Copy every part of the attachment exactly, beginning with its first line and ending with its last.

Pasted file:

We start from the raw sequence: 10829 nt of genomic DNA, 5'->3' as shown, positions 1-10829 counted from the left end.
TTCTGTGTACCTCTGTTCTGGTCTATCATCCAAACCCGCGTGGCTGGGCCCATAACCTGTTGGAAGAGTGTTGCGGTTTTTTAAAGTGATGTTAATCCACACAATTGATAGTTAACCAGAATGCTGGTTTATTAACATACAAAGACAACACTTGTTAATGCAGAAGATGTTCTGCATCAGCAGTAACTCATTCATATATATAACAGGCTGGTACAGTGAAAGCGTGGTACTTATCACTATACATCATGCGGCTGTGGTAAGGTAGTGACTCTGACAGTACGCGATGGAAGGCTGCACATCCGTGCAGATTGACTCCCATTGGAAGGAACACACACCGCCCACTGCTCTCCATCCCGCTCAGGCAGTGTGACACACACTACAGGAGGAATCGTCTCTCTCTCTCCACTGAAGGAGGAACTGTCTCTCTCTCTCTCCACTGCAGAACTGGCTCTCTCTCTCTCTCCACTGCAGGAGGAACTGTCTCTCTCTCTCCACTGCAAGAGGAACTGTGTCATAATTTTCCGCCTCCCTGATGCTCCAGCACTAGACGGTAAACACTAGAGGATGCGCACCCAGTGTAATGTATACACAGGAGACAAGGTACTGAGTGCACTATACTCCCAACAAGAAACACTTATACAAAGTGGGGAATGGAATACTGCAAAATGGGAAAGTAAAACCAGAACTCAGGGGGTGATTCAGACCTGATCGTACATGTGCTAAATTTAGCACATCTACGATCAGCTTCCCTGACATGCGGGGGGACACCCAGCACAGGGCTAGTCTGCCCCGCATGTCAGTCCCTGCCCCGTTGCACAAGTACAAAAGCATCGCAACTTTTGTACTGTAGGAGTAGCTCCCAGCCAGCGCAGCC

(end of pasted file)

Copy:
We start from the raw sequence: 10829 nt of genomic DNA, 5'->3' as shown, positions 1-10829 counted from the left end.
TTCTGTGTACCTCTGTTCTGGTCTATCATCCAAACCCGCGTGGCTGGGCCCATAACCTGTTGGAAGAGTGTTGCGGTTTTTTAAAGTGATGTTAATCCACACAATTGATAGTTAACCAGAATGCTGGTTTATTAACATACAAAGACAACACTTGTTAATGCAGAAGATGTTCTGCATCAGCAGTAACTCATTCATATATATAACAGGCTGGTACAGTGAAAGCGTGGTACTTATCACTATACATCATGCGGCTGTGGTAAGGTAGTGACTCTGACAGTACGCGATGGAAGGCTGCACATCCGTGCAGATTGACTCCCATTGGAAGGAACACACACCGCCCACTGCTCTCCATCCCGCTCAGGCAGTGTGACACACACTACAGGAGGAATCGTCTCTCTCTCTCCACTGAAGGAGGAACTGTCTCTCTCTCTCTCCACTGCAGAACTGGCTCTCTCTCTCTCTCCACTGCAGGAGGAACTGTCTCTCTCTCTCCACTGCAAGAGGAACTGTGTCATAATTTTCCGCCTCCCTGATGCTCCAGCACTAGACGGTAAACACTAGAGGATGCGCACCCAGTGTAATGTATACACAGGAGACAAGGTACTGAGTGCACTATACTCCCAACAAGAAACACTTATACAAAGTGGGGAATGGAATACTGCAAAATGGGAAAGTAAAACCAGAACTCAGGGGGTGATTCAGACCTGATCGTACATGTGCTAAATTTAGCACATCTACGATCAGCTTCCCTGACATGCGGGGGGACACCCAGCACAGGGCTAGTCTGCCCCGCATGTCAGTCCCTGCCCCGTTGCACAAGTACAAAAGCATCGCAACTTTTGTACTGTAGGAGTAGCTCCCAGCCAGCGCAGCC